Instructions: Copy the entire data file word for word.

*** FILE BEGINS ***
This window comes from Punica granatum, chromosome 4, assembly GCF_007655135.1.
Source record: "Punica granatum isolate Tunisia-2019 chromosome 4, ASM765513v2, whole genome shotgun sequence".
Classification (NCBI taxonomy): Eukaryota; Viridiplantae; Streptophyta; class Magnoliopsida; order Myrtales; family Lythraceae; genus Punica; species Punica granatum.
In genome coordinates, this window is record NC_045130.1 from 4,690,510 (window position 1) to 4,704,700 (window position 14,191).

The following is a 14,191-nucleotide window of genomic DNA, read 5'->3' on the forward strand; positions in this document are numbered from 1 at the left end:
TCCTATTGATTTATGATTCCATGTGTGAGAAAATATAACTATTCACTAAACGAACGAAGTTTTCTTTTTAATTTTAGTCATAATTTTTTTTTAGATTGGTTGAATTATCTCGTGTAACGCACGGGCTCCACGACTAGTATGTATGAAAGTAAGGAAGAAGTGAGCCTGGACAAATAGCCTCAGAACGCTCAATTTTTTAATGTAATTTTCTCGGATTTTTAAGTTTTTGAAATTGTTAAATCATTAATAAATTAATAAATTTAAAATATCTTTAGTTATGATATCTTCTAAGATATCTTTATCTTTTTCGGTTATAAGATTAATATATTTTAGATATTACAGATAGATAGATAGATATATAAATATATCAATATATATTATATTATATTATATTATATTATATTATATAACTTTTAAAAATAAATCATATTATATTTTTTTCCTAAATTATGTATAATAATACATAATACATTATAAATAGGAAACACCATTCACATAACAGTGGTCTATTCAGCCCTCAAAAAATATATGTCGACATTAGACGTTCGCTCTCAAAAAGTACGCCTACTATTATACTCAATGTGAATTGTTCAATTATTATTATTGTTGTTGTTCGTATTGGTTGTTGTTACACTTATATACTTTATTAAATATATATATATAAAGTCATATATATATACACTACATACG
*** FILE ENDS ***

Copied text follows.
This window comes from Punica granatum, chromosome 4, assembly GCF_007655135.1.
Source record: "Punica granatum isolate Tunisia-2019 chromosome 4, ASM765513v2, whole genome shotgun sequence".
Classification (NCBI taxonomy): Eukaryota; Viridiplantae; Streptophyta; class Magnoliopsida; order Myrtales; family Lythraceae; genus Punica; species Punica granatum.
In genome coordinates, this window is record NC_045130.1 from 4,690,510 (window position 1) to 4,704,700 (window position 14,191).

The following is a 14,191-nucleotide window of genomic DNA, read 5'->3' on the forward strand; positions in this document are numbered from 1 at the left end:
TCCTATTGATTTATGATTCCATGTGTGAGAAAATATAACTATTCACTAAACGAACGAAGTTTTCTTTTTAATTTTAGTCATAATTTTTTTTTAGATTGGTTGAATTATCTCGTGTAACGCACGGGCTCCACGACTAGTATGTATGAAAGTAAGGAAGAAGTGAGCCTGGACAAATAGCCTCAGAACGCTCAATTTTTTAATGTAATTTTCTCGGATTTTTAAGTTTTTGAAATTGTTAAATCATTAATAAATTAATAAATTTAAAATATCTTTAGTTATGATATCTTCTAAGATATCTTTATCTTTTTCGGTTATAAGATTAATATATTTTAGATATTACAGATAGATAGATAGATATATAAATATATCAATATATATTATATTATATTATATTATATTATATTATATAACTTTTAAAAATAAATCATATTATATTTTTTTCCTAAATTATGTATAATAATACATAATACATTATAAATAGGAAACACCATTCACATAACAGTGGTCTATTCAGCCCTCAAAAAATATATGTCGACATTAGACGTTCGCTCTCAAAAAGTACGCCTACTATTATACTCAATGTGAATTGTTCAATTATTATTATTGTTGTTGTTCGTATTGGTTGTTGTTACACTTATATACTTTATTAAATATATATATATAAAGTCATATATATATACACTACATACG